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Ludwig van BEETHOVEN (1770-1827)
Piano Sonatas: No. 29 in B flat, Op. 106, “Hammerklavier”a (1817-1818) [45:20]; No. 31 in A, Op. 110b (1821) [20:02]
Rudolf Serkin (piano)
rec. live, Royal Festival Hall, London, a13 May 1968; b16 June 1971. amono. ADD
BBC LEGENDS BBCL42412 [65:44]
Experience Classicsonline

Perhaps it is the sheer dignity of Serkin’s Beethoven that shines through most strongly here. At times, there is an objectivity that recalls Gilels rather than the more glacial but no less impressive Pollini – both on DG. Chris de Souza’s notes refer to Serkin’s technical failings, and certainly around 7:20 in the first movement things begin to get uncomfortable – the impression is that Serkin is feeling around for both notes and direction. The sense of structure is not as firm as Pollini, either.

Serkin’s Scherzo sits with the best of them, however. Capricious to the hilt, Beethoven’s humour is projected faithfully and with elan, in full contrast to the towering stillness of the great Adagio sostenuto. The transition to the finale is captivating from first to last – Serkin makes one aware of the truly exploratory nature of the writing, emphasised by his sparing use of the pedal. The fugue is laid bare with a surgeon’s precision in terms of voice-leading; also, Serkin’s pacing is masterly, with the effect that the climax approaches the overwhelming. The enthusiastic applause is fully justified.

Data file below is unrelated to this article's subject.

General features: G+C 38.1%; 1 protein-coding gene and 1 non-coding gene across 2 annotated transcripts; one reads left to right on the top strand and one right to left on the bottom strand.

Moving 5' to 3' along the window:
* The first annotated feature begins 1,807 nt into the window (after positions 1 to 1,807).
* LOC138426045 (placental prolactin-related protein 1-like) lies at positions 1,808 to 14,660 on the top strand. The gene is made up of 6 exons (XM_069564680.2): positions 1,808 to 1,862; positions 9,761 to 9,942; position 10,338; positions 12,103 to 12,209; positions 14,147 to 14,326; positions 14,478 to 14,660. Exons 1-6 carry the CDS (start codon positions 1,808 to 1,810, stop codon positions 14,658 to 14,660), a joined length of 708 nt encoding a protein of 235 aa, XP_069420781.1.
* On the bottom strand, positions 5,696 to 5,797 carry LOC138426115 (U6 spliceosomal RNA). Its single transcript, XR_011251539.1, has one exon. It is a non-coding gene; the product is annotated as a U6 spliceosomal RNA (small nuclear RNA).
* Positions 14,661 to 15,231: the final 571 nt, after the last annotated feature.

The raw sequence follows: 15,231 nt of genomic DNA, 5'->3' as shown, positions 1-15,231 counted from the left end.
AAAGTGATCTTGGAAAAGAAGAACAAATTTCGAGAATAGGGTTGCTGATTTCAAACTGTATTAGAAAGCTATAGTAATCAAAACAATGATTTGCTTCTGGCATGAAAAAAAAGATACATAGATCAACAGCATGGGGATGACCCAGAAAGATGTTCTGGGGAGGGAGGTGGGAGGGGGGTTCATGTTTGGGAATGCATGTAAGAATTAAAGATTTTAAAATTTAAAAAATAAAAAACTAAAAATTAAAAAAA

The serene opening to Op. 110 is slightly held back, emotionally. Again, there is a sense of inevitable unfolding of Beethoven’s argument. The second movement (“Allegro molto”) comes as a shock, its roughness unhidden. Serkin surely is attempting to include the whole World in this sonata - a feat normally attempted with Op. 106 - and succeeding. This impression is continued by the fugue of the finale.

The recorded sound is focused throughout, enabling Serkin’s carefully considered detailing to shine through. 

In 2005, Music & Arts issued an invaluable Beethoven/Serkin twofer that deserves a place in every pianophile’s library. It shares space and holds its head high with not only the pianists mentioned above, but also with Schnabel and Solomon. These BBC Legends accounts flesh out the repertoire presented there, and act as further reminder of Serkin’s stature.

Colin Clarke 



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